On the Vanishing of Large Creatures
Susan Hutton
Carnegie Mellon University Press$14.95 (paper)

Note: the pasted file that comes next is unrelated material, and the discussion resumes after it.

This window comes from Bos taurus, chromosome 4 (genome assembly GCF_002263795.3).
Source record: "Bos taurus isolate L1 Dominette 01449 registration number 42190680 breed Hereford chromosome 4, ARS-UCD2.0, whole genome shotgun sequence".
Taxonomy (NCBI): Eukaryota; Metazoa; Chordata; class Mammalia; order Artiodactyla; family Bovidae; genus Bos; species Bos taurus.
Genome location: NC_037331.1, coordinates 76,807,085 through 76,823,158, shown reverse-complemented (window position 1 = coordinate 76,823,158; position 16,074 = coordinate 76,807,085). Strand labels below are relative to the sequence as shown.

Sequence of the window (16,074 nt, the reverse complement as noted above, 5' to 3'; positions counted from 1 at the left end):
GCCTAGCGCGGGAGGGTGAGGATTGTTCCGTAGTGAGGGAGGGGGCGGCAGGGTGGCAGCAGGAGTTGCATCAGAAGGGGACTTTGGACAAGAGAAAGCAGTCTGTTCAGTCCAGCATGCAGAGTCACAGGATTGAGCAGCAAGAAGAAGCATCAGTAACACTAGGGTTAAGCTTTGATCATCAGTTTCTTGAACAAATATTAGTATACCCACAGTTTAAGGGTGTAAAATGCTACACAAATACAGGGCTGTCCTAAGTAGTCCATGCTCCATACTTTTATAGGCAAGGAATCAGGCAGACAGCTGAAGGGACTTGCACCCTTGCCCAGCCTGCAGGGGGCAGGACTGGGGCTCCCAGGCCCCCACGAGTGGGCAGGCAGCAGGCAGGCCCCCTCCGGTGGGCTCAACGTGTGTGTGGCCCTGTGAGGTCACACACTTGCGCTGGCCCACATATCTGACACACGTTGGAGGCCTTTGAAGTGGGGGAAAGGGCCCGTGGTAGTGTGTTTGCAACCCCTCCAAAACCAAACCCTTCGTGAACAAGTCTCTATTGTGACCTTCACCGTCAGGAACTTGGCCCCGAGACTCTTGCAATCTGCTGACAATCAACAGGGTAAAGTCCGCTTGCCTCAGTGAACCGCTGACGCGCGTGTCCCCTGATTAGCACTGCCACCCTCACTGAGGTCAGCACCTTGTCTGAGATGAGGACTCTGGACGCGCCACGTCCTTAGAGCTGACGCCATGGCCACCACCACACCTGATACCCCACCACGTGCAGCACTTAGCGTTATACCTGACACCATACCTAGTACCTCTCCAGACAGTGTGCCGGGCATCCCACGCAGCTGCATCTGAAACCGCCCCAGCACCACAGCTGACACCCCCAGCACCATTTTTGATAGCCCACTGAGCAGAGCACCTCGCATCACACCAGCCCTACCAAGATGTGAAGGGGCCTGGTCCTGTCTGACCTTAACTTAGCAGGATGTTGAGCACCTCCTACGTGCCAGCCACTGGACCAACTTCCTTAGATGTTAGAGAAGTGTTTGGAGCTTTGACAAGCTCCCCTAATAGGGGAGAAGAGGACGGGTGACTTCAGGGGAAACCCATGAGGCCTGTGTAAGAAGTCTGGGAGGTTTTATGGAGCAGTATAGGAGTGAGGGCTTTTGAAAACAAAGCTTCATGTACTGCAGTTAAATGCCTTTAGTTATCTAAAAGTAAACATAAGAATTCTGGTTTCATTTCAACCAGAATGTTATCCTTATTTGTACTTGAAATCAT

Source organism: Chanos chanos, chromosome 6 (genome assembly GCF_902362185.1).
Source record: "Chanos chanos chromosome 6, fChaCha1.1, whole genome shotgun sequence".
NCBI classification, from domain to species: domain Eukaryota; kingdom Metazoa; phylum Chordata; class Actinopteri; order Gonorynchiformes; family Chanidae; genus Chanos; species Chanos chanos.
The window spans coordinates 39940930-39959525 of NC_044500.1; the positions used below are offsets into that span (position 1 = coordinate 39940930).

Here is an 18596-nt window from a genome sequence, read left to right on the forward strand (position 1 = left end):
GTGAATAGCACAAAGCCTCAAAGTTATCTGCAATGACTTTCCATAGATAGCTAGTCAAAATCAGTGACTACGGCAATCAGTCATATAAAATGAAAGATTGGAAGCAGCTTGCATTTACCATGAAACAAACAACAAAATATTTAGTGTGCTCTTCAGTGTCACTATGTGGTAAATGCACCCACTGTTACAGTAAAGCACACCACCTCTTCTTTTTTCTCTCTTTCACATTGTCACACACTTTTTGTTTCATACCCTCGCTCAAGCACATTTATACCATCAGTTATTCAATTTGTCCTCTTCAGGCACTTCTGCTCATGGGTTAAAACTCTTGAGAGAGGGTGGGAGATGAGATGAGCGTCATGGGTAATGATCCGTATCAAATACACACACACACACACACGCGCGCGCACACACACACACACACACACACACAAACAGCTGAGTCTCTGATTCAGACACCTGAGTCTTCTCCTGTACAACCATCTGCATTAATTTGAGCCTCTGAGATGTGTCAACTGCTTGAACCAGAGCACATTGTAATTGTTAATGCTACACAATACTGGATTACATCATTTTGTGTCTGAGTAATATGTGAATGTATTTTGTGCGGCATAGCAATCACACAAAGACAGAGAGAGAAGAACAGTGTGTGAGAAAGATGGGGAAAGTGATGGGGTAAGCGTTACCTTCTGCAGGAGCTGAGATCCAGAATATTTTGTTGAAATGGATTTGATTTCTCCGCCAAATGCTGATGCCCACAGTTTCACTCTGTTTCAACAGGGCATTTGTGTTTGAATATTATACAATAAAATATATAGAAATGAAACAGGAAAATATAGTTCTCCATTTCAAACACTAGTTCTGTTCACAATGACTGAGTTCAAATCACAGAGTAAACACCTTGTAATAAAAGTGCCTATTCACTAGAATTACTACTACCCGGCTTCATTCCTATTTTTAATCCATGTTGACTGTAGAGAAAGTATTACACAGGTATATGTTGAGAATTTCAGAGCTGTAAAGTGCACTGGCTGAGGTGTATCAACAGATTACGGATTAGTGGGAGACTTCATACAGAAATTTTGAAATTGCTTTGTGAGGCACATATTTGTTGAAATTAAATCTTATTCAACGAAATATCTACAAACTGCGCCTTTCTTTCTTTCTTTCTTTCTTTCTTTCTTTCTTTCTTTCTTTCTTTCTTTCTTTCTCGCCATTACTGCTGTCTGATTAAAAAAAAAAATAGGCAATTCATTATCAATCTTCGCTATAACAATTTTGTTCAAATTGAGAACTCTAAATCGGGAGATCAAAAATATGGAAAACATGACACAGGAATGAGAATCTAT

“Time passes, and this is its virtue.” This is how Susan Hutton decribes a young man in the hospital where she gave birth, his brain tumor eating away at his memory, so that he keeps forgetting he is dying. “He had never been there. He had been there all summer.” In her debut collection, Hutton focuses on the fundamental question of history—What part of now will be remembered later?—and shows how people are almost always too close to their own lives to say. In “First Glance,” the Lumi�(r)re Brothers, having made some of the earliest motion pictures, decide there’s no future in this technology, since “people . . . could see the same thing on the street.” And indeed, it’s life’s continuous wave of new experiences that haunts our answers to that question. In “My List,” Hutton notes that one’s sorrow can be “replaced by births, the smell of summer weeds, / a list of little happinesses.” Her list ends with how the Mayflower, after sailing home to Europe, “was dismantled and made into a barn. / No one remembers which barn it was.” Hutton’s poems are plain-spoken and matter-of-fact, consistently quiet, even as they register both the hushed awe of parenthood and the lingering shock of a friend’s suicide. While many poets’ first books house a menagerie of styles, forms, and concerns, Hutton’s brief poems (few stretch past half a page) are tightly unified in both tone and theme. The intensity is well sustained, though what may be missing is variety, a wider range. Still, Hutton’s best poems combine odd angles on familiar bits of history with a nuanced attention to the in-the-moment happenings of her young family. When a friend asks, after her twins’ birth, “Don’t you wonder what they’ll be like?” she answers, “No, I don’t want it to be over.” The question of what will matter, Hutton suggests, is for future generations. For the living, everything matters. Perhaps the best response is to create things that will outlive us, the way “An old man plants an olive grove knowing / it won’t bear fruit for decades.” Or the way people live on through their children, who in turn will have children. “Even at two,” Hutton points out, “my daughter’s hips turn tenderly outward.”